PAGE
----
Prop 2 could translate to higher costs for a carton of eggs
You’ve no doubt heard lots of buzz about Proposition 2 and eggs. What does this mean for you? The exact toll on egg prices remains to be seen, but many say Prop 2 could translate to higher costs for a carton of eggs once you hit the grocery store come January 1, 2015. First, a little review. Prop 2, passed by voters many years ago in 2008, is ruffling feathers near and far because the deadline for compliance is fast approaching. Basically, by January of next year, egg farmers will have to comply with the laws of the Prevention of Farm Animal Cruelty Act, which specifies that the cages for egg-laying hens must double in size. This Act isn’t just for chickens, by the way, it also covers pigs and cows. But that’s not what’s getting all the attention.
Proponents of Prop 2 say kudos
Proponents of Prop 2 say kudos to California voters for choosing to prohibit what is considered in the industry as cruel confinement for chickens, who are crammed into tiny cages with no room to stretch their legs or even turn around. What does this lead to? Muscle atrophy and bone deterioration for starters. Egg-laying hens who are confined in this way all day every day are even believed to go insane over time. Animal rights activists, veterinarians and even many farmers see the value in expanding space for the humane treatment of animals.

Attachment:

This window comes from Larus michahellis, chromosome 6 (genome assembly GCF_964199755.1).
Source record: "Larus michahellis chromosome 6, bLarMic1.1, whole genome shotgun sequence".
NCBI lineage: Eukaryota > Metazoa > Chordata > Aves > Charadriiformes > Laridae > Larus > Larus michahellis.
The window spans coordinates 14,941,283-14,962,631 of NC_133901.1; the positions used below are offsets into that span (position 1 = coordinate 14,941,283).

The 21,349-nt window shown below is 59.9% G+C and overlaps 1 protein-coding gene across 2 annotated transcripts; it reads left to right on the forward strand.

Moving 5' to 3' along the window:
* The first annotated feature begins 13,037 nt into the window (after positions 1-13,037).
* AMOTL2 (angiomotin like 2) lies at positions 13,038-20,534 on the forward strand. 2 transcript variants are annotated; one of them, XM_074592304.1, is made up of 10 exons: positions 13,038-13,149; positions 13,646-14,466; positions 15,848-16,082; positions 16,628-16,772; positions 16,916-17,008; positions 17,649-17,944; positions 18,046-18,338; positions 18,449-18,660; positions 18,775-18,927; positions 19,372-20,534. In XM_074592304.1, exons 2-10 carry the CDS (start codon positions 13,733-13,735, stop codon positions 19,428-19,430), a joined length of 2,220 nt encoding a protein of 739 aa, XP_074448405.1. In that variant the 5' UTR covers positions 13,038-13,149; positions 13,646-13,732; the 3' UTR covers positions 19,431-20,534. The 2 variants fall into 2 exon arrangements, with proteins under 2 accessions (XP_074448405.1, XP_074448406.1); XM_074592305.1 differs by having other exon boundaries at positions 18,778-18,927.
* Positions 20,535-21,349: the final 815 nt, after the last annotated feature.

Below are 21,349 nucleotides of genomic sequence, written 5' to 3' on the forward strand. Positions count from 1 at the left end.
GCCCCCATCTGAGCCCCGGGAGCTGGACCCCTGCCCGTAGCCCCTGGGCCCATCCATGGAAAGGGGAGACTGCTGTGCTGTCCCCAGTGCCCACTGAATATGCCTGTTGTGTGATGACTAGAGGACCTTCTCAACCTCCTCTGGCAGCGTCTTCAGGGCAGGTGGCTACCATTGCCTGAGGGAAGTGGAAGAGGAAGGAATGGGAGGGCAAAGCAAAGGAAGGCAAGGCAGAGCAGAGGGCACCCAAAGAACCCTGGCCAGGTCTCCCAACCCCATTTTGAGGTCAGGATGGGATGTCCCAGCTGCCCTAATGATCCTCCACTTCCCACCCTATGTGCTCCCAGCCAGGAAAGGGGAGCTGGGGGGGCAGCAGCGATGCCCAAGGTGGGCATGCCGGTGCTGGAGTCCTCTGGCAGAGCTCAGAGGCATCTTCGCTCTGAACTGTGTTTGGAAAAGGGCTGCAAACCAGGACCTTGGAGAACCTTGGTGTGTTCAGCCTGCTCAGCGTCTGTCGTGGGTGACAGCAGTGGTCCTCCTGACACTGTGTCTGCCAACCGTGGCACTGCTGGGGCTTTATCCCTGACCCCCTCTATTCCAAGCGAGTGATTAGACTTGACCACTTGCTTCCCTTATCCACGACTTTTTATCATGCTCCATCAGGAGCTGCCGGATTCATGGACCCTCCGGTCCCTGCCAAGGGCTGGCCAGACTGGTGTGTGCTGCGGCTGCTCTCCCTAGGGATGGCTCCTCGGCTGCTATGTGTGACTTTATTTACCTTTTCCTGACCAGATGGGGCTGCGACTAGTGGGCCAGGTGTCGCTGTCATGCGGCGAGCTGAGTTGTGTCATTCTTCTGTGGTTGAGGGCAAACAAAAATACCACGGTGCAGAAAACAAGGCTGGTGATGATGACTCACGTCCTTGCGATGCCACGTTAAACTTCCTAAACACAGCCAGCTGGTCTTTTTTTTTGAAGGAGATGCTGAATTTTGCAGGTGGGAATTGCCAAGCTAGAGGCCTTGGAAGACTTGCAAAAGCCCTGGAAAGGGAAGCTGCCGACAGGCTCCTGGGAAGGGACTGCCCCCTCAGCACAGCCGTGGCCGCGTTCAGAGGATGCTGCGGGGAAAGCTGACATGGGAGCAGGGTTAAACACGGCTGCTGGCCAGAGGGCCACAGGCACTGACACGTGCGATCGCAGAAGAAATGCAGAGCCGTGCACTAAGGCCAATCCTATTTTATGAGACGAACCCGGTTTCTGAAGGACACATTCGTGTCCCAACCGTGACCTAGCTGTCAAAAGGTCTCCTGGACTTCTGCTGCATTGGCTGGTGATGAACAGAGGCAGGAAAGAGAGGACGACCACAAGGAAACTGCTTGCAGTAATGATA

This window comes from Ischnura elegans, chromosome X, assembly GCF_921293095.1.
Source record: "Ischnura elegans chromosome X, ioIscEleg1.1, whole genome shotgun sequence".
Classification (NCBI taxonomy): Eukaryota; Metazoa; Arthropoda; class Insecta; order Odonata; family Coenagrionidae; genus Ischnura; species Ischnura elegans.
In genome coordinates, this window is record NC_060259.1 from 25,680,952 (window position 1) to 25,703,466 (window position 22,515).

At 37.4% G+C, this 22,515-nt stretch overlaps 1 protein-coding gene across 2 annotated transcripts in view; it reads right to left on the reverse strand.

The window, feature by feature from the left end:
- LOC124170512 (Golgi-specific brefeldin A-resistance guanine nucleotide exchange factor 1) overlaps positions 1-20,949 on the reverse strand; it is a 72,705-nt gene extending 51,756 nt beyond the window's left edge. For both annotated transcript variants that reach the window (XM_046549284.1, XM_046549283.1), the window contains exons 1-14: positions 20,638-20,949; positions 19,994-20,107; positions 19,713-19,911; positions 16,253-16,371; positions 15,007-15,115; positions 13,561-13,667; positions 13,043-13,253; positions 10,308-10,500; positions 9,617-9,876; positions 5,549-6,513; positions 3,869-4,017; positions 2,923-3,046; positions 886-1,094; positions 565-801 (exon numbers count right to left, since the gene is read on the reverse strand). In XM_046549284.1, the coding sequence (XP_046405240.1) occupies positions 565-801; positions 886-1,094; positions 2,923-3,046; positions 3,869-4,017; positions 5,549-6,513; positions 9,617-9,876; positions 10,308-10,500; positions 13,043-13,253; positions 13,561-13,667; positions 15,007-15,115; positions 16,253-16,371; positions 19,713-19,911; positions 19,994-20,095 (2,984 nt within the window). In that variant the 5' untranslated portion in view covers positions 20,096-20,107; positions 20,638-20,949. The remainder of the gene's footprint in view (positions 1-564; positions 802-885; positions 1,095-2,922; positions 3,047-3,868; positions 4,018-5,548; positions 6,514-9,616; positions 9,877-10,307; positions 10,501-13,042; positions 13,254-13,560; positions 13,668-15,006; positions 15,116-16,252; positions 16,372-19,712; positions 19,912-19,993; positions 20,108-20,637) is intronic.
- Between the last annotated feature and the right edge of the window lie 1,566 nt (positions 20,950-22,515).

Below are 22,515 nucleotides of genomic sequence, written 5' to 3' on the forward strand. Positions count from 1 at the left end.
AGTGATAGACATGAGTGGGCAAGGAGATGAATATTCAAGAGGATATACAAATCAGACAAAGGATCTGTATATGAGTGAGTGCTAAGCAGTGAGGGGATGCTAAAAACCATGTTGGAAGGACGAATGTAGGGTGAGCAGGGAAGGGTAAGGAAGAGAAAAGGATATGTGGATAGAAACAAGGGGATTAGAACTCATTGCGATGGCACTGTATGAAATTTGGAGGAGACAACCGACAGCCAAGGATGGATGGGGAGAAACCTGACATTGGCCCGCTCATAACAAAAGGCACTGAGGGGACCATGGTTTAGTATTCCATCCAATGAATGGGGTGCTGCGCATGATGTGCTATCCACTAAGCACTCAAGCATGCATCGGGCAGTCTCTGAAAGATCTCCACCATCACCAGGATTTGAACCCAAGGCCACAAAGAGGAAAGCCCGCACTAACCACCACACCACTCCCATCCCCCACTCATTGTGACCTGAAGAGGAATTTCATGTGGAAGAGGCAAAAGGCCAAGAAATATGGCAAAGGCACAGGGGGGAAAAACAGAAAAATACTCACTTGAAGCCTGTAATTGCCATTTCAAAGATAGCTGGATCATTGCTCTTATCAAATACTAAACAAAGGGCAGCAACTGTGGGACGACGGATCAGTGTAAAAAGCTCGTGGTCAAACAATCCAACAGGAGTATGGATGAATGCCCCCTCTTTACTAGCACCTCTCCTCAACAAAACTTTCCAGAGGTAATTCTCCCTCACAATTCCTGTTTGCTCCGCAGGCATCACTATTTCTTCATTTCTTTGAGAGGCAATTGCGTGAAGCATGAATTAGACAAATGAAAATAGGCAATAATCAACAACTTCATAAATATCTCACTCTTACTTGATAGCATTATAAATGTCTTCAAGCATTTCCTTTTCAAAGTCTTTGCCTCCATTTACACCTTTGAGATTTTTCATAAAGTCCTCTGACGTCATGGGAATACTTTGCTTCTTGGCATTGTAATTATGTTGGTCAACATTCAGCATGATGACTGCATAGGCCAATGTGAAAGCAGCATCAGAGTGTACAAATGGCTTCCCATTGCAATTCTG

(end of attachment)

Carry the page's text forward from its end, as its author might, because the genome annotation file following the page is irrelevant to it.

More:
Will likely put local egg farmers in the poor house
However, opponents of Prop 2 – and there are many – say that this mandate will likely put local egg farmers in the poor house. The problem is, farmers in other states who rely on exporting their eggs to California will have to comply with the law to the tune of tens of millions of dollars. Doubling cage space isn’t cheap. That cost will be passed on to consumers who will have to bear the extra cost of buying eggs in the state.
Conservative estimates on price increases say that egg prices could go up but a few cents per dozen, while others say perhaps a penny an egg. Still other analysts say the cost could rise as much as 20 percent per carton, or even nearly double the price of local eggs produced in California. The consumers most affected by this change will be large households where eggs are the staple in the family’s diet. It’s a matter of supply and demand: many say that when the egg supply goes down, the egg prices have nowhere to go but up. Fueled by the increase in production costs of 20 percent or more, as well as labor costs, your price tag when buying eggs at the market will likely be reflective of these increased costs. Only time will tell what the exact cost will be. In fact, it could start out OK but increase over time, or the prices could flare up right out of the gate, then retract once everything settles down. Till then, many famers are hard at work getting their cages into compliance for the January 1 deadline.